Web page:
Speaking Tip #17 – Play the Long Game with Cancelations
My bag was packed and I was ready to head to the airport the next morning, but then the school called to cancel. She was calling to say that, due to several factors out of her control, she needed to cancel the program.
In our contract we have the following clause:
f. Termination. Unless otherwise stated in this Contract to the contrary, if this contract is canceled by the Performer prior to the Performance date, Performer shall reimburse the Organization all funds paid by the Organization to Performer under the terms of this contract. If the contract is canceled by the Organization prior to the Performance, the Organization is committed to paying the Performer ½ (one-half) of the total contract amount plus any additional travel expenses incurred due to the cancellation.
g. Force Majeure. In any event that the performance of any covenant(s) of this Contract shall be prevented by an act of God, physical disability, act or regulations of public authorities or labor unions, labor difficulties, strike, civil tumult, terrorism, war, epidemic, interruption of transportation, or any other reason proven to beyond their control, the Performer and the Organization shall work to come up with an alternative date and the Organization agrees to pay the Performer ½ (one-half) of the total contract amount which will be used towards the payment of a re-scheduled date. Any travel expenses incurred by the Performer will be forfeited.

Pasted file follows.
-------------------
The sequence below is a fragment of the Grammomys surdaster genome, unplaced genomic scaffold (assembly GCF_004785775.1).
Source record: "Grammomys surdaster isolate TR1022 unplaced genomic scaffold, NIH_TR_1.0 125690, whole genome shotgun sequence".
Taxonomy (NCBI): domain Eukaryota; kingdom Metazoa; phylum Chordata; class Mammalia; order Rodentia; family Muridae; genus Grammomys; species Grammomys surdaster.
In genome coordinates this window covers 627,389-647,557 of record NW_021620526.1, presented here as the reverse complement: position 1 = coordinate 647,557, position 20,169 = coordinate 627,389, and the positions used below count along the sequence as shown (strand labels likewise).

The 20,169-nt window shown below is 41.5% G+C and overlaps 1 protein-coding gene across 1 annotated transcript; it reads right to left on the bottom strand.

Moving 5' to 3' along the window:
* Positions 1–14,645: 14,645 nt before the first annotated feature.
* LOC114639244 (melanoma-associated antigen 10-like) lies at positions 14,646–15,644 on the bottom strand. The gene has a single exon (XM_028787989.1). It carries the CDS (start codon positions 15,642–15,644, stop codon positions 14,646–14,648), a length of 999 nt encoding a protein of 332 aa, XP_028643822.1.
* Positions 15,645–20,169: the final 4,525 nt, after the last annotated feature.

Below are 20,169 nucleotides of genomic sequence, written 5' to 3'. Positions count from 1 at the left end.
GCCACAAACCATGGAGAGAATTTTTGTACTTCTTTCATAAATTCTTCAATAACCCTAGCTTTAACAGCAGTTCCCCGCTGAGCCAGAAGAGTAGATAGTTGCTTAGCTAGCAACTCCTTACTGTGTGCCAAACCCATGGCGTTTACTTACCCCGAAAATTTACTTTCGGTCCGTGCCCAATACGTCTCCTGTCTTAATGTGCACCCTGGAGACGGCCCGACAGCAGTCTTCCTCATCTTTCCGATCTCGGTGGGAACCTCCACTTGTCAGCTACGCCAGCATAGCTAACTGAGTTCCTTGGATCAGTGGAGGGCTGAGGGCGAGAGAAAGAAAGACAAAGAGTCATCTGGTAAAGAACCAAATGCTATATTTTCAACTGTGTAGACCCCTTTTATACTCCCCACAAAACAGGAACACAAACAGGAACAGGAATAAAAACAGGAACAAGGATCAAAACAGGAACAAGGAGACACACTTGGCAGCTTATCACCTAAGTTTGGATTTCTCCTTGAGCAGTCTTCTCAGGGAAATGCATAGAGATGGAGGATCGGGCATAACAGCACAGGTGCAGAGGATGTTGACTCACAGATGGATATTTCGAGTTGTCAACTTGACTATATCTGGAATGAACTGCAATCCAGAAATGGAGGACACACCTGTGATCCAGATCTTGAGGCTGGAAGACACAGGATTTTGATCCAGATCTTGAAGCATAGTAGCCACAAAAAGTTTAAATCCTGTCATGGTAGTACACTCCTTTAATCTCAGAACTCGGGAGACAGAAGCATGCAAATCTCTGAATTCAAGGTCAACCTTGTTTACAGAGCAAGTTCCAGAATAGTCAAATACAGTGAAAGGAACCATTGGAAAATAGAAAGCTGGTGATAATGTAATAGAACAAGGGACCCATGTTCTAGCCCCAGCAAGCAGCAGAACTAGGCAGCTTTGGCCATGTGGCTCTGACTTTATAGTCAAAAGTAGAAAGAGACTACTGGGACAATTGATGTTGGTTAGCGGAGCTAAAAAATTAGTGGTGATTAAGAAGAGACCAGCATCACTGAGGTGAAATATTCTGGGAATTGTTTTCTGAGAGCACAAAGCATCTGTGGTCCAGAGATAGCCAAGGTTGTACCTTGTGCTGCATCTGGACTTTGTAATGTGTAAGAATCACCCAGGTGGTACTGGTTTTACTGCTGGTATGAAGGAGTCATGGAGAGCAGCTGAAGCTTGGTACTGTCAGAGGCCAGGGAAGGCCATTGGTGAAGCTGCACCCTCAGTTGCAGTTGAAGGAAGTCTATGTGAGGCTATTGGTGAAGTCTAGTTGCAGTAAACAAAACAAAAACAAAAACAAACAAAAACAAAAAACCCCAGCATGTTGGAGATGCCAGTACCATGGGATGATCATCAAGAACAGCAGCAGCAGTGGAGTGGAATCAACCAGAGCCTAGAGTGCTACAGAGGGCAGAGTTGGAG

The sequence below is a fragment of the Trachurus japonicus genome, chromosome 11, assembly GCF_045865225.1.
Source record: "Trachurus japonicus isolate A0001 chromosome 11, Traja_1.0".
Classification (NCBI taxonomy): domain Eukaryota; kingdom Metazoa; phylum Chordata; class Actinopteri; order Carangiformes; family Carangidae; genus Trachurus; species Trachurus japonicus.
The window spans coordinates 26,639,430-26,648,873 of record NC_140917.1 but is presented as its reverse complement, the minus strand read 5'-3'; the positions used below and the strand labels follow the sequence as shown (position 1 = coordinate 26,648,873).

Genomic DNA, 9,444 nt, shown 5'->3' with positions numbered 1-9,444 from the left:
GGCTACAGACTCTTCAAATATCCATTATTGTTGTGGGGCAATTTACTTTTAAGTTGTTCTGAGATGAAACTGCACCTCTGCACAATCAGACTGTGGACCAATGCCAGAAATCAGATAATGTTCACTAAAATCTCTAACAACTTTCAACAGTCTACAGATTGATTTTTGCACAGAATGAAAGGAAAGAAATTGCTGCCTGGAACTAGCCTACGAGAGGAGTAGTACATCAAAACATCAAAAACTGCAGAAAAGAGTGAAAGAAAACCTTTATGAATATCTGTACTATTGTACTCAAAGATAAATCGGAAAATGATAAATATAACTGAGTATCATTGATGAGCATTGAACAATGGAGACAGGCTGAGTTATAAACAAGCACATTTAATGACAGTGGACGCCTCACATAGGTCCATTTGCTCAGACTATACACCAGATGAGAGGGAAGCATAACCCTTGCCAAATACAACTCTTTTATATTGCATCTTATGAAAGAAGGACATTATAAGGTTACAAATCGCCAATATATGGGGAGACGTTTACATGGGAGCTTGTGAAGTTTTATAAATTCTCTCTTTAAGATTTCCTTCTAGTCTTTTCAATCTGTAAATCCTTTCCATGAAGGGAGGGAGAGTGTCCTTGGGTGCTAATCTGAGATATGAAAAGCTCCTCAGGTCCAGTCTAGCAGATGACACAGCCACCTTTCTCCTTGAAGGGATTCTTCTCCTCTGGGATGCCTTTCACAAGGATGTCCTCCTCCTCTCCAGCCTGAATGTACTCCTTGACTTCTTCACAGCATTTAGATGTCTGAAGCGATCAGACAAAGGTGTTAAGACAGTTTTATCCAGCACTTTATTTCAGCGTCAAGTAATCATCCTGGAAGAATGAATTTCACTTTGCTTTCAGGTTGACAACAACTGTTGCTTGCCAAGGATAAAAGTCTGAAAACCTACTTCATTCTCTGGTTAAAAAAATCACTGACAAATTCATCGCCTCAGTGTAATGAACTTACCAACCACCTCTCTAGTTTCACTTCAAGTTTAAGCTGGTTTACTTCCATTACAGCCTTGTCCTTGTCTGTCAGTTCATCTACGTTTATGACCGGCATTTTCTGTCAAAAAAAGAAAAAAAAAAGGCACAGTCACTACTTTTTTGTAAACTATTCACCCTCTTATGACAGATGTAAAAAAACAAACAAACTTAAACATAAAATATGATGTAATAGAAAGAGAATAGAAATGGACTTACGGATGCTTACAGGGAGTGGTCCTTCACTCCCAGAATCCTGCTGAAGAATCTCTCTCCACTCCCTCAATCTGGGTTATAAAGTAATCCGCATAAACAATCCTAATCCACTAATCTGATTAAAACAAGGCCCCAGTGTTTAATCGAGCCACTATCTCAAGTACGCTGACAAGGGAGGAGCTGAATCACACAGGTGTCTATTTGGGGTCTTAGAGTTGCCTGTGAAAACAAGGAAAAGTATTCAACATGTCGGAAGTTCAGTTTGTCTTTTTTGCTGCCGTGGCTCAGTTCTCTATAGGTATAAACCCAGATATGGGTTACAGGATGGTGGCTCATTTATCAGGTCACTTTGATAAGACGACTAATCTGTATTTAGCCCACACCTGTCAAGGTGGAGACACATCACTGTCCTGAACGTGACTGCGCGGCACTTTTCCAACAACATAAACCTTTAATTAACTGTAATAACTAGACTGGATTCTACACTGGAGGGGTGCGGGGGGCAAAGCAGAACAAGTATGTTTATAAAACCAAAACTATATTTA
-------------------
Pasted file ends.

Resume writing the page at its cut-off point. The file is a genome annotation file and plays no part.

Over the past 15 years, we’ve only had a handful of programs get canceled after a contract was sent out. But it does happen. When it does, play the long game. Collecting a few thousand extra in revenue now isn’t worth the potential of working with that person again in the future…or your reputation when other potential partners ask her about what it’s like to work with you.
Like this one? Check out the rest of my speaking tips.